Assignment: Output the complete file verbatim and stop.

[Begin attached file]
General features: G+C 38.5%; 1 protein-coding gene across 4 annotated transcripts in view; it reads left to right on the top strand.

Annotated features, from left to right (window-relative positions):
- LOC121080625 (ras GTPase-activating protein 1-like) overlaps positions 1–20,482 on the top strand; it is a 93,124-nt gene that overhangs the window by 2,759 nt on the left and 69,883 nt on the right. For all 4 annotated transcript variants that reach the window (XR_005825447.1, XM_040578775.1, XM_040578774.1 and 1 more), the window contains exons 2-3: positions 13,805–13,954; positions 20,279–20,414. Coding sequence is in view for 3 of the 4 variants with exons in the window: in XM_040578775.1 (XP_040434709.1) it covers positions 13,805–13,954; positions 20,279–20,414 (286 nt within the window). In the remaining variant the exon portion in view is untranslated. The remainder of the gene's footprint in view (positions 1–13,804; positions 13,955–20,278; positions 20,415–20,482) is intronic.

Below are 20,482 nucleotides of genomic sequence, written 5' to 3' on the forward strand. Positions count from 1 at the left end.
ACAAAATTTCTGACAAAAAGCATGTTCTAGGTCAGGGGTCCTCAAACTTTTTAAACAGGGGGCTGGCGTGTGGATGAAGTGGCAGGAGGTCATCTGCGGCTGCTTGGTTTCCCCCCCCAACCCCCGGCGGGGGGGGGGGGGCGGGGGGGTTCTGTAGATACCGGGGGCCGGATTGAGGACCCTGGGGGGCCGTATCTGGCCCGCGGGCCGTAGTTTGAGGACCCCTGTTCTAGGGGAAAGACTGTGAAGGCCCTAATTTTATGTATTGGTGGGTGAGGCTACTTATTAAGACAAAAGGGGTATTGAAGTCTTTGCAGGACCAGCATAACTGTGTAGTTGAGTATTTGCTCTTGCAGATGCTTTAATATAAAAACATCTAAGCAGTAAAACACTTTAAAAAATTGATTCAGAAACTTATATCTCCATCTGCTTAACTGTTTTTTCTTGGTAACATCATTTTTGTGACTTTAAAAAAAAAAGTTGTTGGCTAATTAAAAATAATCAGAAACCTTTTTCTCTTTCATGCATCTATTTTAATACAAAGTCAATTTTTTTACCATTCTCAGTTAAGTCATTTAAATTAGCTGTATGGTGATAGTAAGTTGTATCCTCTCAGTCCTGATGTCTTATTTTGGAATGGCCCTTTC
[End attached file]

General features: G+C 38.5%; 1 protein-coding gene across 4 annotated transcripts in view; it reads left to right on the top strand.

Annotated features, from left to right (window-relative positions):
- LOC121080625 (ras GTPase-activating protein 1-like) overlaps positions 1–20,482 on the top strand; it is a 93,124-nt gene that overhangs the window by 2,759 nt on the left and 69,883 nt on the right. For all 4 annotated transcript variants that reach the window (XR_005825447.1, XM_040578775.1, XM_040578774.1 and 1 more), the window contains exons 2-3: positions 13,805–13,954; positions 20,279–20,414. Coding sequence is in view for 3 of the 4 variants with exons in the window: in XM_040578775.1 (XP_040434709.1) it covers positions 13,805–13,954; positions 20,279–20,414 (286 nt within the window). In the remaining variant the exon portion in view is untranslated. The remainder of the gene's footprint in view (positions 1–13,804; positions 13,955–20,278; positions 20,415–20,482) is intronic.

Below are 20,482 nucleotides of genomic sequence, written 5' to 3' on the forward strand. Positions count from 1 at the left end.
ACAAAATTTCTGACAAAAAGCATGTTCTAGGTCAGGGGTCCTCAAACTTTTTAAACAGGGGGCTGGCGTGTGGATGAAGTGGCAGGAGGTCATCTGCGGCTGCTTGGTTTCCCCCCCCAACCCCCGGCGGGGGGGGGGGGGCGGGGGGGTTCTGTAGATACCGGGGGCCGGATTGAGGACCCTGGGGGGCCGTATCTGGCCCGCGGGCCGTAGTTTGAGGACCCCTGTTCTAGGGGAAAGACTGTGAAGGCCCTAATTTTATGTATTGGTGGGTGAGGCTACTTATTAAGACAAAAGGGGTATTGAAGTCTTTGCAGGACCAGCATAACTGTGTAGTTGAGTATTTGCTCTTGCAGATGCTTTAATATAAAAACATCTAAGCAGTAAAACACTTTAAAAAATTGATTCAGAAACTTATATCTCCATCTGCTTAACTGTTTTTTCTTGGTAACATCATTTTTGTGACTTTAAAAAAAAAAGTTGTTGGCTAATTAAAAATAATCAGAAACCTTTTTCTCTTTCATGCATCTATTTTAATACAAAGTCAATTTTTTTACCATTCTCAGTTAAGTCATTTAAATTAGCTGTATGGTGATAGTAAGTTGTATCCTCTCAGTCCTGATGTCTTATTTTGGAATGGCCCTTTC